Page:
Higher mean levels of reported use of “meaning-based coping” at T1 and “passive-avoidance coping” at T2 were positively correlated to pregnancy (Table VII). In addition, perceived stress at T1 was positively correlated with “passive-avoidance coping” at T2 (r=0.345, p=0.027).

Discussion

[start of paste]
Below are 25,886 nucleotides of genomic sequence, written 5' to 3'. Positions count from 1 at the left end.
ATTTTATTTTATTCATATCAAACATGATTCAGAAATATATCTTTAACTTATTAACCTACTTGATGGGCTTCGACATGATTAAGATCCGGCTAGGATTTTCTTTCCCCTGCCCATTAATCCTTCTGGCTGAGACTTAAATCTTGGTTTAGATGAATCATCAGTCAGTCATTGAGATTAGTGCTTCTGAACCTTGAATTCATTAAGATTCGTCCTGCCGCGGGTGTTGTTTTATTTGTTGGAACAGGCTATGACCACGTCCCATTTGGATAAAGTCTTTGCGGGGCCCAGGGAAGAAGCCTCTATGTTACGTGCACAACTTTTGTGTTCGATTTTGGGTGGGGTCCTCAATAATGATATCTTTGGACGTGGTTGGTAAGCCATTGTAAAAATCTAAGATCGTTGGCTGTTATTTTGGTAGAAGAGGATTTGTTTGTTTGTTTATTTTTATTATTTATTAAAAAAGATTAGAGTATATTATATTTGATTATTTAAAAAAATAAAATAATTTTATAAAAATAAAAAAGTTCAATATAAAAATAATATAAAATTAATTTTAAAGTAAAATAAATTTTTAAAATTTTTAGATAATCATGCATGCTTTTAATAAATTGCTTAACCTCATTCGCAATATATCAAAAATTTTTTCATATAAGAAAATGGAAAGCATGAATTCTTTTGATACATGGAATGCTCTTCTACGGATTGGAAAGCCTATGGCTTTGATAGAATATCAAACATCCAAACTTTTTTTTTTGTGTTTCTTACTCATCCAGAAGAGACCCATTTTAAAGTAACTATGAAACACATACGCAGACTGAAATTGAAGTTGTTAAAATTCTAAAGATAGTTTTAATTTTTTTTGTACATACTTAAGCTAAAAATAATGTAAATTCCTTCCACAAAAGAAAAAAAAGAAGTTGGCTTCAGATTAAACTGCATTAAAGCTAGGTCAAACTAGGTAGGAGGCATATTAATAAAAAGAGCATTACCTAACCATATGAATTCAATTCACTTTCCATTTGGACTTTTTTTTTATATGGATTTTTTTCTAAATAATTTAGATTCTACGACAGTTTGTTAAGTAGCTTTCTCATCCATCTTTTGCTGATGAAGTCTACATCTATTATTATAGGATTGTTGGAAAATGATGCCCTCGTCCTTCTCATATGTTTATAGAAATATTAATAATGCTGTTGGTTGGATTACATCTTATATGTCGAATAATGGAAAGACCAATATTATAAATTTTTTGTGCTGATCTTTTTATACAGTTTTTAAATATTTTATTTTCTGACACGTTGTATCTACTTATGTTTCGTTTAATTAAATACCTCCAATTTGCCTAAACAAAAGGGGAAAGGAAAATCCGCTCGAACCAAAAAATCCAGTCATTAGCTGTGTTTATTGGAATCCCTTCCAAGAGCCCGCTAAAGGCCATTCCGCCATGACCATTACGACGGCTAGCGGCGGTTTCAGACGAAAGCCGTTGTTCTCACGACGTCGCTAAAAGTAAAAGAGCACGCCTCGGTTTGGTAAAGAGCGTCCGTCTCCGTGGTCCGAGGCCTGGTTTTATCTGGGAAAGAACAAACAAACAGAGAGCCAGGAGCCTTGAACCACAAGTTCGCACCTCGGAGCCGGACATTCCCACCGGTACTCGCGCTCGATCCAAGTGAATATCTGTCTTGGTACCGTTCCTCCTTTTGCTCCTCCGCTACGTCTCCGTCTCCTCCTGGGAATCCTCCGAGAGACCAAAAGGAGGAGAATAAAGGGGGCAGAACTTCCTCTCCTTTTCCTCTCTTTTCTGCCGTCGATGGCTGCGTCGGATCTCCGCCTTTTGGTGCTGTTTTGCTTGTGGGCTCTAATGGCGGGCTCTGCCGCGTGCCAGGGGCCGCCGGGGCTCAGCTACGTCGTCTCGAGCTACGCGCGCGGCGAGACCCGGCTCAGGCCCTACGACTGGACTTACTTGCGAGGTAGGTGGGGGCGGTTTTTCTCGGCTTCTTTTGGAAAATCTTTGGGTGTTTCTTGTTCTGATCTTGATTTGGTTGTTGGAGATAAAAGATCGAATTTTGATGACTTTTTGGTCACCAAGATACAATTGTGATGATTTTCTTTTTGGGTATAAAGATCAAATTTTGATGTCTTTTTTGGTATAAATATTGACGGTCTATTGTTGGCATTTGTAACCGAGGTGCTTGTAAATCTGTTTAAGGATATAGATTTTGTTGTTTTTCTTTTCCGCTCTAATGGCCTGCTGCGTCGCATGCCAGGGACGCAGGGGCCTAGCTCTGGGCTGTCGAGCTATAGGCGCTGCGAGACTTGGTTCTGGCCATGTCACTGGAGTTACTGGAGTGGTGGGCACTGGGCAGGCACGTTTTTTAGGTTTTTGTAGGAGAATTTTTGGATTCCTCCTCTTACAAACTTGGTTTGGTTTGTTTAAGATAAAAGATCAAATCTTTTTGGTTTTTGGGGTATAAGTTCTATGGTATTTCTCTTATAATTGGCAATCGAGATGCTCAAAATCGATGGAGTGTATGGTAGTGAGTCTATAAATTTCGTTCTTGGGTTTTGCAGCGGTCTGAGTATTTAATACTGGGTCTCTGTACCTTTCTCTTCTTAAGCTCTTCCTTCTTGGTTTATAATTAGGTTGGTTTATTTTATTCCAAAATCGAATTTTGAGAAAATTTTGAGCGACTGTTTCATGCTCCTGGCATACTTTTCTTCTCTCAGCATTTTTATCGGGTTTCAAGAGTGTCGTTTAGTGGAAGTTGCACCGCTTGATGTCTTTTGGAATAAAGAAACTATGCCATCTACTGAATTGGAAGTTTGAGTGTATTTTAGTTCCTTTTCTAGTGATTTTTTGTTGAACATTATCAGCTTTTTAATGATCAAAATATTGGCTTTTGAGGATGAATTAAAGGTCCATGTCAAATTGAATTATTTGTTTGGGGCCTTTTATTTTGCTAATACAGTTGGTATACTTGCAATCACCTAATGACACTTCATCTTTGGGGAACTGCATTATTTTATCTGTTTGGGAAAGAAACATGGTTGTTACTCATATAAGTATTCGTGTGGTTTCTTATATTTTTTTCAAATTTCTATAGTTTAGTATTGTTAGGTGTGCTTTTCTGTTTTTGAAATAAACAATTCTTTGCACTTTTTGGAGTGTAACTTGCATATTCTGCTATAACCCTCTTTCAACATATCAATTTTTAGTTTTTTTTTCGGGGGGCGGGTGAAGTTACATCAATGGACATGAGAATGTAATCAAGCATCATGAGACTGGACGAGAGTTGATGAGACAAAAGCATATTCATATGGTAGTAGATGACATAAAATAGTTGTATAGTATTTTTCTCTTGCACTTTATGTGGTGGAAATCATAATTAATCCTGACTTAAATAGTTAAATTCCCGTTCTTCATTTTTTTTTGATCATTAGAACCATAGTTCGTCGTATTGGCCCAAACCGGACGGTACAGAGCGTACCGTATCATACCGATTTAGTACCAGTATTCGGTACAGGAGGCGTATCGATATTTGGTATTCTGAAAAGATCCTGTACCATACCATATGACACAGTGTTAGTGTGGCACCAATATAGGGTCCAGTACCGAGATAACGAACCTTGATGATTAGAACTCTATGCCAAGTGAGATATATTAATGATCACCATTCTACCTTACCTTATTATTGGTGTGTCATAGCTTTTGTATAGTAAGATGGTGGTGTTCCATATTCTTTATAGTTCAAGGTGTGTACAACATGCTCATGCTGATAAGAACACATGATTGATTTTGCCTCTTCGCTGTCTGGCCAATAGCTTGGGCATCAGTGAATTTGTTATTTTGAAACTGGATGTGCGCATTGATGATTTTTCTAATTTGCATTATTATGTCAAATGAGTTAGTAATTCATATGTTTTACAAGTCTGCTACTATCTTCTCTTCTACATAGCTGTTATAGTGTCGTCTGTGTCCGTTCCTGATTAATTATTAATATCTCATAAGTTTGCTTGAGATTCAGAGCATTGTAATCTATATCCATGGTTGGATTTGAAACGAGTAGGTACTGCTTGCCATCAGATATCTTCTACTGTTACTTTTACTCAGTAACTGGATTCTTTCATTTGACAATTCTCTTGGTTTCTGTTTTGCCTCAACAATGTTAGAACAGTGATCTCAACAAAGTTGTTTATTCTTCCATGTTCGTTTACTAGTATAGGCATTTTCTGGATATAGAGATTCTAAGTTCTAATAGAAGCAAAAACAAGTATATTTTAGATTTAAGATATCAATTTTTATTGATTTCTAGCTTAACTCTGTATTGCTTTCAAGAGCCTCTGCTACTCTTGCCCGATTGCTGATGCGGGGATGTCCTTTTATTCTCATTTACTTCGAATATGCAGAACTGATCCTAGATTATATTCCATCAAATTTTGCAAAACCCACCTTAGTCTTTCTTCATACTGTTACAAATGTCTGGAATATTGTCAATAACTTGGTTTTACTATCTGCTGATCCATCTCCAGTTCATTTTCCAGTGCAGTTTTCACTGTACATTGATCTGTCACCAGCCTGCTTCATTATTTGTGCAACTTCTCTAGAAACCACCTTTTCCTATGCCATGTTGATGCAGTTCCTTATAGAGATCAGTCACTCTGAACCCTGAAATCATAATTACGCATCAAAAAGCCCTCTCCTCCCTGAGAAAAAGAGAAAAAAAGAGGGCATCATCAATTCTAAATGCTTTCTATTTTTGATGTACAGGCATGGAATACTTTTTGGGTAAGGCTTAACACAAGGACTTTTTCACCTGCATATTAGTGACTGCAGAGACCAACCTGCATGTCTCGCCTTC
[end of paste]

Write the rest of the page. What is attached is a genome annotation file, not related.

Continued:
We found a relationship between the use of secretive communication at T1 and participating in the CBI and increases in active-confronting coping, as well as, a relationship between open communication at T1 and participation in CBI with decreases in active-confronting and meaning-based coping. Thus, we can see an emerging pattern related to changes in coping and communication strategies in which CBI may assist women in taking a more active role in their coping as well as increasing the meaning-making in their experience. Meaning making has been shown to assist women in coping with stressful life events (Park, 2010). These findings diverge from the Danish findings in which increases in active-confrontive coping were associated with decreased distress (Schmidt, Christensen and Holstein, 2005; Schmidt, Holstein, Christensen and Boivin, 2005; Schmidt, Tjørnhøj-Thomsen, Boivin and Andersen, 2005). Our study had similar percentages of secretive and open communication strategies among respondents compared to Schmidt, Christensen and Holstein (2005), Schmidt, Holstein, Christensen and Boivin (2005) and Schmidt, Tjørnhøj-Thomsen, Boivin and Andersen (2005). Surprisingly, we found lower levels of open communication strategies used (20–34 percent) in comparison to 74.4 percent in the Dutch study. This may be related to the very strong social pressure to have children present in Israeli society (Benyamini et al., 2017). Perhaps the shame of being childless led to reduced open communication regarding infertility. Benyamini et al. (2017) found those women who were able to maintain normal life routines and a sense that they were not different than others, had higher quality of life and better adjustment to fertility treatment.